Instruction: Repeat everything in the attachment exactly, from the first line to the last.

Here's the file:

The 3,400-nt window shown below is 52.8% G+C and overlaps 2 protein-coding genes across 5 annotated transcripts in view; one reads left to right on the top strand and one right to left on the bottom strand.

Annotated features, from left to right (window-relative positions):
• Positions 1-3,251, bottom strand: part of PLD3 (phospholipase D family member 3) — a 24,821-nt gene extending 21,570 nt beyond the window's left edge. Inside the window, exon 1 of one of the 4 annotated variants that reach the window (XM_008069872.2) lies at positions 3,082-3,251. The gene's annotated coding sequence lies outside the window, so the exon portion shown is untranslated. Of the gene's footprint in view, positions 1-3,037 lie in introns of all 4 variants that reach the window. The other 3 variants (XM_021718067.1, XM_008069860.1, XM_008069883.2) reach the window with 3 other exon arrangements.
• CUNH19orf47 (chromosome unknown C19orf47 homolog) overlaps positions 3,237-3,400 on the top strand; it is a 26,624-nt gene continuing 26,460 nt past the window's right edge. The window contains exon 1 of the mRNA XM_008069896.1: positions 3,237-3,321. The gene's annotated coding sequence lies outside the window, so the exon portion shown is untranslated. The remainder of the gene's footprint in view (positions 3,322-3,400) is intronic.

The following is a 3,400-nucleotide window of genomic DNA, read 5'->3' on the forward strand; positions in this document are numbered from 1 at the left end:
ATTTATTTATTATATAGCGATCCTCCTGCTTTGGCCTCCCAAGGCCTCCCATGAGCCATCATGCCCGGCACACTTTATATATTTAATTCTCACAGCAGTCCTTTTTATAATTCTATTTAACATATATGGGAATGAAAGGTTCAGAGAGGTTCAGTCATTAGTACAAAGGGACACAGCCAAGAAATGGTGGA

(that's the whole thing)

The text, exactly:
The 3,400-nt window shown below is 52.8% G+C and overlaps 2 protein-coding genes across 5 annotated transcripts in view; one reads left to right on the top strand and one right to left on the bottom strand.

Annotated features, from left to right (window-relative positions):
• Positions 1-3,251, bottom strand: part of PLD3 (phospholipase D family member 3) — a 24,821-nt gene extending 21,570 nt beyond the window's left edge. Inside the window, exon 1 of one of the 4 annotated variants that reach the window (XM_008069872.2) lies at positions 3,082-3,251. The gene's annotated coding sequence lies outside the window, so the exon portion shown is untranslated. Of the gene's footprint in view, positions 1-3,037 lie in introns of all 4 variants that reach the window. The other 3 variants (XM_021718067.1, XM_008069860.1, XM_008069883.2) reach the window with 3 other exon arrangements.
• CUNH19orf47 (chromosome unknown C19orf47 homolog) overlaps positions 3,237-3,400 on the top strand; it is a 26,624-nt gene continuing 26,460 nt past the window's right edge. The window contains exon 1 of the mRNA XM_008069896.1: positions 3,237-3,321. The gene's annotated coding sequence lies outside the window, so the exon portion shown is untranslated. The remainder of the gene's footprint in view (positions 3,322-3,400) is intronic.

The following is a 3,400-nucleotide window of genomic DNA, read 5'->3' on the forward strand; positions in this document are numbered from 1 at the left end:
ATTTATTTATTATATAGCGATCCTCCTGCTTTGGCCTCCCAAGGCCTCCCATGAGCCATCATGCCCGGCACACTTTATATATTTAATTCTCACAGCAGTCCTTTTTATAATTCTATTTAACATATATGGGAATGAAAGGTTCAGAGAGGTTCAGTCATTAGTACAAAGGGACACAGCCAAGAAATGGTGGA